In the run up to its presidential election on 23 September 2018, the Maldivian authorities have found an efficient system of controlling media coverage of the event. It’s not just the regular, run-of-the-mill censorship through denial of visas and accreditation, but an extremely efficient method involving a prolonged and complex process of providing accreditation and visas.
This method has multiple advantages compared to the old-fashioned censorship tropes, the foremost being that when the visa has not been formally denied, the government cannot be criticised for stopping journalists from entering the country. The second advantage is that since the process is so convoluted – it includes asking journalists for police certificates, bank-account statements and a Maldivian sponsor – visas can be denied at the last minute citing some paperwork infraction, which the journalist may not even be aware of. The third is that it has forced many media organisations without deep pockets – as is the case with most independent voices – to cancel their travel plans, due to delays and uncertainties. The last advantage – and this is really the icing on the cake – is that reporters and organisations hoping to get a visa will undoubtedly exercise self-censorship, or at least mute their criticism, while they wait for the visa.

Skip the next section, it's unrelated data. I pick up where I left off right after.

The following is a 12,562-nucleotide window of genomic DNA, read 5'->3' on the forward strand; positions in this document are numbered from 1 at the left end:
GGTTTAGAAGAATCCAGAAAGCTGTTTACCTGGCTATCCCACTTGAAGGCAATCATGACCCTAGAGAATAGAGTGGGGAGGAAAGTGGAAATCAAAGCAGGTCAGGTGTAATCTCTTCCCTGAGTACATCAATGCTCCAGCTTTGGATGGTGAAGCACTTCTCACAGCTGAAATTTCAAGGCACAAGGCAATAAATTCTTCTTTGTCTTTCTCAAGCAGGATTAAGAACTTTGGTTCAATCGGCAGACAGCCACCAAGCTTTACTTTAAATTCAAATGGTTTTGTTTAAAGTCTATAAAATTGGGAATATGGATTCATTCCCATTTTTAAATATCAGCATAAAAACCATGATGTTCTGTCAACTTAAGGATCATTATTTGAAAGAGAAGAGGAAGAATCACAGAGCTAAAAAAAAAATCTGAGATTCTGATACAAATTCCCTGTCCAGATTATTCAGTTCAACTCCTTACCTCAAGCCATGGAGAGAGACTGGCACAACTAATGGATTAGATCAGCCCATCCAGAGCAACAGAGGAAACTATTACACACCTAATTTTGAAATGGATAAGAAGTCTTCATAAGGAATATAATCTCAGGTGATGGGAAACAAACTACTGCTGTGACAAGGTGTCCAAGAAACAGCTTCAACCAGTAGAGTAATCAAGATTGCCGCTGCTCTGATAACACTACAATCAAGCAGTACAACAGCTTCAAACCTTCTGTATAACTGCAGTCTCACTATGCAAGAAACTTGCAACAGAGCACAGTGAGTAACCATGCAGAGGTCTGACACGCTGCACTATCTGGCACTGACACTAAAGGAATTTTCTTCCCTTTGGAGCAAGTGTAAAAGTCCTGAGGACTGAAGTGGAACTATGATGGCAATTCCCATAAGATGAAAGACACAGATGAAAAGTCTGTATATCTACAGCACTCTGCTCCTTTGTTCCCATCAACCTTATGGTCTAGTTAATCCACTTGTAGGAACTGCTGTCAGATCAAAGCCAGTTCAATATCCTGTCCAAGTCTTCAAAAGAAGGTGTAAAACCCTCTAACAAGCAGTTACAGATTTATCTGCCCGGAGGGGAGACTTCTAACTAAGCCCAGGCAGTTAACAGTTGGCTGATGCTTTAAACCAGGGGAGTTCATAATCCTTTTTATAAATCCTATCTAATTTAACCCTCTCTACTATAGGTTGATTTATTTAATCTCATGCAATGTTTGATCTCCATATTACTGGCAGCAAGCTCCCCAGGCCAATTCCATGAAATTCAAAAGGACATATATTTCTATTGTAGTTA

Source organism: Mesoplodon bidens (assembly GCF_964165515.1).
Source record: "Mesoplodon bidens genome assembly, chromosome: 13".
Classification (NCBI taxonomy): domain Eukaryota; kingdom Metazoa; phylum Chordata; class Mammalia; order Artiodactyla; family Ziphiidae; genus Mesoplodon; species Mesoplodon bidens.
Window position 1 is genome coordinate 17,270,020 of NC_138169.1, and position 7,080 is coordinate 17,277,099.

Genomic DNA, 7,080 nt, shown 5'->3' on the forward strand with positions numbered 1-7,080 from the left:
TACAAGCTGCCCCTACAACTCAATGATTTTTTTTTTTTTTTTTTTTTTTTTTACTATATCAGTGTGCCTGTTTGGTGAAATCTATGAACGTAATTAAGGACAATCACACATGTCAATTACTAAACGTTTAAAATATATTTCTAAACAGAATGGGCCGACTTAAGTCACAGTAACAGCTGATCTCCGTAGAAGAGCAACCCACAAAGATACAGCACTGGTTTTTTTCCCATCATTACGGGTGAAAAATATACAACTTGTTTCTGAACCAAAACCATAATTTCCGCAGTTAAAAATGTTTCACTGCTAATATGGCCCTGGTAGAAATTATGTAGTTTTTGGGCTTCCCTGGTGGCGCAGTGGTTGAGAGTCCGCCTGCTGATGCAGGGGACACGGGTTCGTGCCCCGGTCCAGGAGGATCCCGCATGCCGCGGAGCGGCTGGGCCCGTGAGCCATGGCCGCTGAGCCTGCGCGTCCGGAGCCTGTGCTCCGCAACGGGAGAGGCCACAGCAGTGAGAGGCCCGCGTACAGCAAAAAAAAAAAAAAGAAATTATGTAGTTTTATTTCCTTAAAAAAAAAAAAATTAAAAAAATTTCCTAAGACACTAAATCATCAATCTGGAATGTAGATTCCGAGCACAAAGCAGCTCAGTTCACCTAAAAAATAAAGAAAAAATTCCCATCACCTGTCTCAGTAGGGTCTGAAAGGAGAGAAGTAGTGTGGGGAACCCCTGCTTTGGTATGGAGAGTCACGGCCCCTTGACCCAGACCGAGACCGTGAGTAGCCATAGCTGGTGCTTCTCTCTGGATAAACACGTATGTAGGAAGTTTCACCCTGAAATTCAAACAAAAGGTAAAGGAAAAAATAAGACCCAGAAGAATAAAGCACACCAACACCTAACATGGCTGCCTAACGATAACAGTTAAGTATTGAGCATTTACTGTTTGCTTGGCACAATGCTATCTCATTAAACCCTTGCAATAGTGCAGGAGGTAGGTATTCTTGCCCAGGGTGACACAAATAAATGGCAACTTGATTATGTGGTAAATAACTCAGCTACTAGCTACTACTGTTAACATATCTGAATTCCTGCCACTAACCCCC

This new method is preferred by a variety of authorities, ranging from the autocratic and authoritarian to more benign governments, to control critical media. We ourselves have been beneficiaries of this new trope – when we were forced to suspend publication in Nepal – and have termed it ‘strangulation by bureaucracy’. Remember, you heard it here first!
~ Read the who’s who of the 2018 presidential election in the Maldives.
~ Check out our Blacklist – a database of journalists, activists, researchers and scholars who have been denied entry to or exit from Southasian countries.